Some people blame their parents for what they later become in life. I am certainly no different. Back in the early 1990s my father suggested that I should ‘Go east. That’s where the opportunities are.’ With those words in mind I enrolled at the School of Slavonic and East European Studies to study Romanian language and literature. More than two decades on things have not turned out too badly. Neither for me nor the region.
I’ll admit that I’ve been lucky. I’d not been out of university for ten minutes when a business-oriented newspaper in Bucharest offered me a job. From there I stumbled my way into travel writing, which paid the bills for the next two decades and took me all across what we now call Emerging Europe, from Belgrade to Baku, Tirana to Tbilisi.
And now, Editor-in-chief of Emerging Europe.
It’s a fabulous opportunity and one that I intend to make the most of. We are a young think tank, but we pack a wealth of experience and know-how that allows us to punch above our weight. We really do believe in what we preach: we want to help facilitate a better Emerging Europe, one in which societies are open to new business and to new ideas.
It’s perhaps fitting that Georgia should be the subject of our first major focus since I took the editorial reins from Andrew Wrobel (who has moved — in corporate parlance — ‘upstairs’ to become our Head of Editorial Strategy and Publishing), for back in 2009 I was invited to Tbilisi by the city council in order to write a report about the Georgian capital’s readiness for foreign visitors. I believe the final document ran to several pages, but it might just have been one sentence: ‘Tbilisi is not ready for foreign visitors.’ One memory sticks out more than any other: a tour of the city which had been organised for me involved being driven around in a large, black Mercedes with tinted windows. That was how the city appeared to think visitors wanted to see Tbilisi: from the back of a car.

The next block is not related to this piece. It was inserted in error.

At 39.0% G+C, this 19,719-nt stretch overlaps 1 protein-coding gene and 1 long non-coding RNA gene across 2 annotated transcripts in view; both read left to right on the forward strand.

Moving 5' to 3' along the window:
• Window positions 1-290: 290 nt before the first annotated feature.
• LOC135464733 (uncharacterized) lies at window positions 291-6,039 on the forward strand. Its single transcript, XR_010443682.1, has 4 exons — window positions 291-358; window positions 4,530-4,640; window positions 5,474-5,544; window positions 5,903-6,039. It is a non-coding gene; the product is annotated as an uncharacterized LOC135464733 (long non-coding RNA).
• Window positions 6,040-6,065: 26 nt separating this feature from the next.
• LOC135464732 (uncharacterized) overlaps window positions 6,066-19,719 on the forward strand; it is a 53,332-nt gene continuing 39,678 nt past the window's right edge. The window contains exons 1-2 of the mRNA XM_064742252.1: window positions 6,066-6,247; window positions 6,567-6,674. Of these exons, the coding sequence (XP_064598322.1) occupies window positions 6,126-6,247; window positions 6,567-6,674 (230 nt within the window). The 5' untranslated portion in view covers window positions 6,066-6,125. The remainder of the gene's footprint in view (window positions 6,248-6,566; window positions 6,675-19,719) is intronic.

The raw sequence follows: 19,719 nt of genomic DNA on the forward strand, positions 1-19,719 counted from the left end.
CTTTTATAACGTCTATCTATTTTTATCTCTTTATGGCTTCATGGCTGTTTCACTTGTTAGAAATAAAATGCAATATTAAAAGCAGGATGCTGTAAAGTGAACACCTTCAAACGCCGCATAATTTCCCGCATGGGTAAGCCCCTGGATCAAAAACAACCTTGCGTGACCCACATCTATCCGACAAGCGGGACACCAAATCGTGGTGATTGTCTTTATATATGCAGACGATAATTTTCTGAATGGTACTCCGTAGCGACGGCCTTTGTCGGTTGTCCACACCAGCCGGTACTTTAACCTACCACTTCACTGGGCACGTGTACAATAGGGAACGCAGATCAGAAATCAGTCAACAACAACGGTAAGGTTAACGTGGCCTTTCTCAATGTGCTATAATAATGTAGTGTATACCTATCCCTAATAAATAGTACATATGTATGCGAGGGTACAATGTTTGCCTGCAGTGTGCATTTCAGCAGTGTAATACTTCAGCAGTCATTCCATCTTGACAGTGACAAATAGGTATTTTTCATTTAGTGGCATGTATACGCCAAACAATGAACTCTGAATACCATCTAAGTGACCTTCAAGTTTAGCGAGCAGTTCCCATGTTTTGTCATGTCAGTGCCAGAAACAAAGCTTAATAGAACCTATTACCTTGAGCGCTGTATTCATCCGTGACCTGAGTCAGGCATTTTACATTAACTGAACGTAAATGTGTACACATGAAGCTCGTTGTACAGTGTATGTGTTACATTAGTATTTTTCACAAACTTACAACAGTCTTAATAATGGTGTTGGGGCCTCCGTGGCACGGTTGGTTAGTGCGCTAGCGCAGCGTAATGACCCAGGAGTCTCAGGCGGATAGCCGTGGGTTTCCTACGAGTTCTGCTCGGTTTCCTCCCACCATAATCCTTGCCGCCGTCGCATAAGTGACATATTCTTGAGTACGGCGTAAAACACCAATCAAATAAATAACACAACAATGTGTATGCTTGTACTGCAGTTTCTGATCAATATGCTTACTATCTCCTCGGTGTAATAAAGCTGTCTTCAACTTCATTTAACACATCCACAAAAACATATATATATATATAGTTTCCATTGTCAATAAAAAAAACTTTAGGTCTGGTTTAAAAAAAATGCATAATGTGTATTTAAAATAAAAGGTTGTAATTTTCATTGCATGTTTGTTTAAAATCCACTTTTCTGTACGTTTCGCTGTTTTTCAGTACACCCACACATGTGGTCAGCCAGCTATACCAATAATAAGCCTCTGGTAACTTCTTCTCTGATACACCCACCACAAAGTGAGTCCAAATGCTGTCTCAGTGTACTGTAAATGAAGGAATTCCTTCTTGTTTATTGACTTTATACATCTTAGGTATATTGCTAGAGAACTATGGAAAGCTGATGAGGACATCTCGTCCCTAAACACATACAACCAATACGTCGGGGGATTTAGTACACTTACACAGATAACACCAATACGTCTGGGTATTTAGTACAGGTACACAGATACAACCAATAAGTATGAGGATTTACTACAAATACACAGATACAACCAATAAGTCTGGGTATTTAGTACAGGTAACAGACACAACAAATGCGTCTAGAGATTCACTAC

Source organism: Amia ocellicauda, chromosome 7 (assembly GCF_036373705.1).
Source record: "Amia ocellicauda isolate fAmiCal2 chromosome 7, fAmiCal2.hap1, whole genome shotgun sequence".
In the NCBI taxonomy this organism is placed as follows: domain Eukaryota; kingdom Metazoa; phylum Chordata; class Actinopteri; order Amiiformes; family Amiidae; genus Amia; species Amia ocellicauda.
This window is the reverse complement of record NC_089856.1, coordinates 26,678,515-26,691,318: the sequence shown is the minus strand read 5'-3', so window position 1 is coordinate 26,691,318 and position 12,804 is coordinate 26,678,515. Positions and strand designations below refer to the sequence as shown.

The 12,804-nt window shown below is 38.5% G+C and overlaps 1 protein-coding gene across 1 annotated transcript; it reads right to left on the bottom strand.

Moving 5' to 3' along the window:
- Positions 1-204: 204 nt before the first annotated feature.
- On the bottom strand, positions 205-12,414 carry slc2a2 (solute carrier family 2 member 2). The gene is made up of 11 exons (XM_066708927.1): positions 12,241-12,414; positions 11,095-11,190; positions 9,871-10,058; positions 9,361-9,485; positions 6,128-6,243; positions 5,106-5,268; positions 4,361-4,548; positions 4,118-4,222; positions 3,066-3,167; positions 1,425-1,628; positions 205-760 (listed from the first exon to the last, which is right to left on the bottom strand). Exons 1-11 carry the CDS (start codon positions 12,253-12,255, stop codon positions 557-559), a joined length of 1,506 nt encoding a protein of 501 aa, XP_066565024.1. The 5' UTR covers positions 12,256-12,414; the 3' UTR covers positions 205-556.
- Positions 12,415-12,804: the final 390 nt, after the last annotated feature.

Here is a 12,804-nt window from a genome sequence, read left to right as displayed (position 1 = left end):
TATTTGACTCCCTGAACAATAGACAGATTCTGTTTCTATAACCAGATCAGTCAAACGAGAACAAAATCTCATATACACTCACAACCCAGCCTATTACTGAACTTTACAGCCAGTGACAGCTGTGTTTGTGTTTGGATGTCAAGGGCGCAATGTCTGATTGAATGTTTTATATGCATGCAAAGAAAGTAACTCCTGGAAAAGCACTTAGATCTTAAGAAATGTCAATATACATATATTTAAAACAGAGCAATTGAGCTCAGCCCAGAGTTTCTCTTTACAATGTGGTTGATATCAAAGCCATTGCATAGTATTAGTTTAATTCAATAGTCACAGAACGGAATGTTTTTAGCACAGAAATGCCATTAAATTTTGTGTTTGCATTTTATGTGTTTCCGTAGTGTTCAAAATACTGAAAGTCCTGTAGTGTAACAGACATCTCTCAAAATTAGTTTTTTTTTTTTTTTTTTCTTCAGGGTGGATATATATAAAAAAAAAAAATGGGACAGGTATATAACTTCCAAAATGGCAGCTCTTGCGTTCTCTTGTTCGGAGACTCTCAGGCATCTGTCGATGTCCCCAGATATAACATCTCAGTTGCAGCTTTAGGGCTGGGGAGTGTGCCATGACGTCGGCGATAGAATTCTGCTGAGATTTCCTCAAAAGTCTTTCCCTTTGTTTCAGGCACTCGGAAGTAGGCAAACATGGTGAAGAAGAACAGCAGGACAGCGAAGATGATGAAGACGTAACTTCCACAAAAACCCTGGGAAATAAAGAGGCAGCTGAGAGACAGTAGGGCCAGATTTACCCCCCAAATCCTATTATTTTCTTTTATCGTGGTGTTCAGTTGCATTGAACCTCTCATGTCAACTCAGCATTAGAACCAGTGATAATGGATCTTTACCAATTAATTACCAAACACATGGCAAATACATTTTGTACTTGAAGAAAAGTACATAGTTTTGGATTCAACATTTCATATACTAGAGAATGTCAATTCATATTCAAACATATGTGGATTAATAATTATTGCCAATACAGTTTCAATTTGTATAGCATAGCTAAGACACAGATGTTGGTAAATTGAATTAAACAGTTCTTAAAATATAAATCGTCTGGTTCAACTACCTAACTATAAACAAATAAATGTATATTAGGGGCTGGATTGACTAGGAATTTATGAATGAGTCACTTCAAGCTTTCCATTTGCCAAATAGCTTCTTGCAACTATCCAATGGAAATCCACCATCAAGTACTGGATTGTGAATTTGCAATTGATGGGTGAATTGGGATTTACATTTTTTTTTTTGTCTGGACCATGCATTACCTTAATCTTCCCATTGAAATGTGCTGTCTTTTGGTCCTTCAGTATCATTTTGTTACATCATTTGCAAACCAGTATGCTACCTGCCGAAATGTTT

What a difference a few years make. Back in Tbilisi in 2016 the city was, if not exactly unrecognisable, a far more welcoming place to be. An efficient airport, a wide range of accommodation options for all pockets, some fabulous cafes, bars and restaurants, a model tourist information centre on one of the main squares and everywhere signage in the Latin script (unheard of back in 2009, when unless you could decipher the Georgian alphabet you were unlikely to know where you were. Even Cyrillic signs were rare).
Tbilisi looks better than ever, and so does Georgia. Many others would appear to agree: almost 7 million tourists will visit this year. The country is ready for them, and then some. Georgia looks set for great things and tourism is one of its great success stories. Credit for that goes both to the state, which has done its bit making the country visa-free for visitors from so many countries, and to private enterprise, which has built the hotels, hostels, bed and breakfasts, bars, cafes, clubs and restaurants that make so many parts of the country, not just Tbilisi, so vibrant. I personally hope to make it back to Georgia soon: this time to Gudauri, where I am told the skiing is as amazing as the views, and the lift pass one of the cheapest in Europe, if not the world. See you there.
Personally, go east remains a mantra to live by. There are still so many opportunities in this part of the world that to number them is to count the stars in the sky. He wasn’t wrong about much my father, and he certainly wasn’t wrong about the potential of Emerging Europe.